When a military official raised concerns about Theranos technology, the firm s CEO Elizabeth Holmes appealed to Gen. James Mattis to intervene, according to a report from the Washington Post.Now Mattis, who is a director at Theranos, the medical testing firm, is President-elect Donald Trump s pick for Secretary of Defense.Mattis ties to the company, both up to 2013 when he left active duty and after as a Theranos board member, are raising questions.Is a member of the president s cabinet allowed to serve on company boards?
Currently, Mattis is listed on Theranos site as a board member.And more pointedly, while in service, did Mattis use his influence in an undue way to quash an inquiry into the company that may have pointed to problems earlier than when they ultimately emerged?A 2011 meeting between Holmes and Mattis, who was commander of the U.S. Central Command, led the military to look into testing Theranos technology in combat areas, according to e-mails obtained by the Post.In emails with Holmes shortly after, Mattis wrote:But before a field test could happen, a military official launched a formal inquiry to regulators — without warning Theranos, the Post said.Holmes appealed directly to Mattis to intervene and Mattis sent an email to military officials soon after:The field demonstration of Theranos technology never took place, according to the Post.Soon after he left the military, Mattis asked a defense department ethics official about possibly serving on Theranos board.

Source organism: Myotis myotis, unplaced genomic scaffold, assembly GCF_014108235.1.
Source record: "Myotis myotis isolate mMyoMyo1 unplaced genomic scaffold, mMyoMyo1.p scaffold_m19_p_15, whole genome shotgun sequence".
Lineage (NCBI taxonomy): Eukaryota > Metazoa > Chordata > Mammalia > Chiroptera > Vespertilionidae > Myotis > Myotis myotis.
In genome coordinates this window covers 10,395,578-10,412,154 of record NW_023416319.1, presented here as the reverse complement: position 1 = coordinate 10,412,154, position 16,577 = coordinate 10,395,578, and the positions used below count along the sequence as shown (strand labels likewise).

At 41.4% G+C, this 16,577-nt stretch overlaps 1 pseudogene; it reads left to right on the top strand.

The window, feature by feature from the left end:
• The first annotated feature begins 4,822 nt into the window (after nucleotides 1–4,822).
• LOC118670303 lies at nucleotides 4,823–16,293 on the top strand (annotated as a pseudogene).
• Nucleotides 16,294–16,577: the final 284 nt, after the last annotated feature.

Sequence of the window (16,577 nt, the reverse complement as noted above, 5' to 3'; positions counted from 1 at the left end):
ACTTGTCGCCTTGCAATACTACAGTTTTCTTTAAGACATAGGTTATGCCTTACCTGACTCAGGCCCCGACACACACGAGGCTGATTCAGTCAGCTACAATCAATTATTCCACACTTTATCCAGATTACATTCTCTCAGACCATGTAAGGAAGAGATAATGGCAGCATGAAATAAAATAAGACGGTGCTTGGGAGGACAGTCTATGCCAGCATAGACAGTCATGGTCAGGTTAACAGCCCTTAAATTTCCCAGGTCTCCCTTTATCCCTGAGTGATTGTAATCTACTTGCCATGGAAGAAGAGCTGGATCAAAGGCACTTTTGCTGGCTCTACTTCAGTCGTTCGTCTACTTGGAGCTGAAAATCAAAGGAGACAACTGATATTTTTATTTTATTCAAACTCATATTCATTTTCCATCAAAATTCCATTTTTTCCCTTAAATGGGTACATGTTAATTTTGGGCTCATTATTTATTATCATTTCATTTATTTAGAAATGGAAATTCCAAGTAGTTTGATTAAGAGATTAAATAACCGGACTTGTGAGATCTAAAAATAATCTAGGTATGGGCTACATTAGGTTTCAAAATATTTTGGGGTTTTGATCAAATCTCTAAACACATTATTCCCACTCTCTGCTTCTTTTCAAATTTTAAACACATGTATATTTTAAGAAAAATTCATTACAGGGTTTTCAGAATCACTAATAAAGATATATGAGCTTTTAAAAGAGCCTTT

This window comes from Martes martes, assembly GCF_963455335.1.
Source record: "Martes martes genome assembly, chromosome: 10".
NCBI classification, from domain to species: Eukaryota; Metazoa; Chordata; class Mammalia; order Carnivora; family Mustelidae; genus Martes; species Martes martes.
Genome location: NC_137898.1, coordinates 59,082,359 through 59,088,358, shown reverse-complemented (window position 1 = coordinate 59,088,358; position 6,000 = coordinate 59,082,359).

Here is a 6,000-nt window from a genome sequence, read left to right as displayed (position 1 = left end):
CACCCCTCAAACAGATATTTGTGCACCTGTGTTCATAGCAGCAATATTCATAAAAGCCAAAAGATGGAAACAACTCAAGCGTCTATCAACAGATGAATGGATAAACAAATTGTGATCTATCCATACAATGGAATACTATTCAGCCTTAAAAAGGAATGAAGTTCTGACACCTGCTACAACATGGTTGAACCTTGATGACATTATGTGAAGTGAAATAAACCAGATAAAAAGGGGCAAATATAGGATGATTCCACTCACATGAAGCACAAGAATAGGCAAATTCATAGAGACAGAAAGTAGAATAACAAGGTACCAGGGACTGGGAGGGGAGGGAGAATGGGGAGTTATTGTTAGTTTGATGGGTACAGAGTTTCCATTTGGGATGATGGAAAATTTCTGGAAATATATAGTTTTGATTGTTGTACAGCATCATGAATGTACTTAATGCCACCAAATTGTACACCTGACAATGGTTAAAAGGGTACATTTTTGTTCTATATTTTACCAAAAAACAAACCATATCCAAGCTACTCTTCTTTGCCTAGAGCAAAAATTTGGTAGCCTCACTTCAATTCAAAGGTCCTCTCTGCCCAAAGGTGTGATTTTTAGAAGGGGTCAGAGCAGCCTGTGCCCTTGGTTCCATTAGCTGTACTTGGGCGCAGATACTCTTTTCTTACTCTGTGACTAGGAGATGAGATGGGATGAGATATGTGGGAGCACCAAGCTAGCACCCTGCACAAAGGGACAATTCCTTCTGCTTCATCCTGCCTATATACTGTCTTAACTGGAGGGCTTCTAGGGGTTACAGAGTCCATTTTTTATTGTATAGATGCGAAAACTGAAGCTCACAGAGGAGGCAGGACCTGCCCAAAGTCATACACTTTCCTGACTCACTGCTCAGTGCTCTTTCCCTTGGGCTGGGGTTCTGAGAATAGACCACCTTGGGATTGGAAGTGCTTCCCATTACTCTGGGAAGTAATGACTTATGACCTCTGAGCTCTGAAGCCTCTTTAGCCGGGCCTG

He was told he could but with a caveat:Mattis joined Theranos board in 2013.In other Theranos news, the company announced that in January, it is retiring its board of counselors that included former Secs.
of State George Shultz and Henry Kissinger.In addition, Daniel Warmenhoven, the former CEO of NetApp, is joining the board, replacing Riley Bechtel, chairman of construction giant Bechtel Corp. Mr. Warmenhoven has deep experience in building great companies, Holmes said in a statement.
His insights will be extremely useful as we now work to commercialize our miniLab and proprietary software systems.
Photo: Elizabeth Holmes, CEO of Theranos.